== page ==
Ricciardo to appeal grand prix disqualification
STEVE LARKIN, LAINE CLARKE AND BEN MCKAY
Australian Daniel Ricciardo is blameless in a fuel debacle that cost the Australian second place at the Melbourne grand prix, race officials say.
His team, Red Bull Racing, also maintain they're not at fault for the bungle which led to the Ricciardo's disqualification.
But Formula One's governing body, the FIA, disagree and say the team used a fuel flow measurement system without permission, which led to the disqualification.
Red Bull Racing director Christian Horner says the team will appeal the disqualification, at a date yet to be known.
"It is no fault of Daniel. I don't believe it is the fault of the team," Horner told reporters.
"I believe we have been compliant to the rules.
"I am extremely disappointed, quite surprised ... hopefully through the appeal process it will be quite clear that the car has conformed at all times to the regulations.
"We would not be appealing unless we were extremely confident that we have a defendable case."
Ricciardo was disqualified some five hours after finishing Sunday's race in Melbourne in second place, behind winner Nico Rosberg in a Mercedes.
Denmark's Kevin Magnussen, who finished third, was subsequently elevated to second spot, and his McLaren teammate Jenson Button, who finished fourth, was lifted to third place.
Ricciardo, who had been celebrating his best-ever F1 finish, was absolved of blame by the FIA.
"This parameter is outside of the control of the driver, Daniel Ricciardo," the FIA stewards said in their judgment.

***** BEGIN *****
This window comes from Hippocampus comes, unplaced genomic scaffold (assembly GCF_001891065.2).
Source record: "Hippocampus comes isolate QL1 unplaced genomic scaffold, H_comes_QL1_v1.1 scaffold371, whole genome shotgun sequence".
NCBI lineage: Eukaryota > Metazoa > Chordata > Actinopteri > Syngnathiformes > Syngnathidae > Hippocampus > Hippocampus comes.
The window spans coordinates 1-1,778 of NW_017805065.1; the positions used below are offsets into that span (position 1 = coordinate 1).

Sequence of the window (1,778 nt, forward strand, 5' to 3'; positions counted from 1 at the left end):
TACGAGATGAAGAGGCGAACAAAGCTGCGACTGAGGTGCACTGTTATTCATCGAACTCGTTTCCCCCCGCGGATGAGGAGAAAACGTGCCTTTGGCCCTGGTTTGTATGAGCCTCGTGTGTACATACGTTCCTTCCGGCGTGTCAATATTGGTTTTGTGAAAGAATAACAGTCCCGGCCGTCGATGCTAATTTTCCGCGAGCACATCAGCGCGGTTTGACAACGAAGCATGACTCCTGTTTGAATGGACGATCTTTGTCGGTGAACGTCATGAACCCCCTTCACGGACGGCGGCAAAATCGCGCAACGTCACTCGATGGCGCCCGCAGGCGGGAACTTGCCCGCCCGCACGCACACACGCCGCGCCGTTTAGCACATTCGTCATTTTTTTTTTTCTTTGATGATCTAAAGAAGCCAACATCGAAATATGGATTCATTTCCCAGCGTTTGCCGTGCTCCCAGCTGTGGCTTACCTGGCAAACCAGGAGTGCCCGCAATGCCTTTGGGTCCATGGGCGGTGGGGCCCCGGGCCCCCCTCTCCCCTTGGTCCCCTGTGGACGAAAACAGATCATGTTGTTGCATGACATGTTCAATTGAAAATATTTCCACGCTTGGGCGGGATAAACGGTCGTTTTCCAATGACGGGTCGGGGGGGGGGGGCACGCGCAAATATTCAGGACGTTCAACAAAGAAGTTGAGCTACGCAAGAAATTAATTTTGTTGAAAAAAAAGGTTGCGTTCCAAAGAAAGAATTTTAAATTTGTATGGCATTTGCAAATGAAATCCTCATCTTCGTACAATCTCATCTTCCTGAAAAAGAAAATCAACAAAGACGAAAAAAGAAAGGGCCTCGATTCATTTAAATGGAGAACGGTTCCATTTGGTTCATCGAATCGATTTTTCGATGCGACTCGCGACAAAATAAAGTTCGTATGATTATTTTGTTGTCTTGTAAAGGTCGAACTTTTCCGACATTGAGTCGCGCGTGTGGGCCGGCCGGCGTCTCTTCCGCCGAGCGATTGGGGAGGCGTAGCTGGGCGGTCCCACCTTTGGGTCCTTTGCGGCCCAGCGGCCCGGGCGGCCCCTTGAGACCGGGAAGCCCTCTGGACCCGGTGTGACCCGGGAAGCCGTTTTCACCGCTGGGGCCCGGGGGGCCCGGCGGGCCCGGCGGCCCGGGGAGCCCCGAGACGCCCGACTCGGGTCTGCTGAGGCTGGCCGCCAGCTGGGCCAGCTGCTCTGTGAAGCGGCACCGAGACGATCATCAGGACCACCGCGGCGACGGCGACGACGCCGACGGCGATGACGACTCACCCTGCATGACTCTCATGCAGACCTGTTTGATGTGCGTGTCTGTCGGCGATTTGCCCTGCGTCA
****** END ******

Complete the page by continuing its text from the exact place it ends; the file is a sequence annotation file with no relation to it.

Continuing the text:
In essence, stewards found Red Bull Racing used a fuel flow measuring system that they had been told not to - and without permission from FIA officials.
The team believed a sensor linked to the measuring system was faulty and gave inconsistent readings during Saturday's qualifying session.
Horner said problems with the sensors had been "common knowledge".
"It is immature technology," he said.
"It is impossible to rely 100 per cent on that sensor, which has proved to be problematic in almost every session we have run in."
But stewards rejected Red Bull Racing's defence.
"Regardless of the team's assertion that the sensor was at fault, it is not within their discretion to run a different fuel flow measurement method without the permission of the FIA," the stewards said in their judgment.
Ricciardo left the Albert Park circuit before his disqualification was revealed.
He was, for five hours, the first Australian to finish on the podium at a home grand prix since the event joined the F1 world championship in 1985 - only for his feats to be scrubbed.
Before knowing of the rule breach, Ricciardo said there had been guesswork regarding the fuel consumption.
"At the start of the race it was a bit of guessing," he told reporters at the post-race media conference.
"Some laps I would try and push and not really conserve (fuel). When I thought I had enough gap I would start conserving.
"We were learning all the time today. It's the first time we have done the race distance so we will take a lot out of it.
"I think the system to reach the fuel target is not bad considering we haven't done too much work with that."
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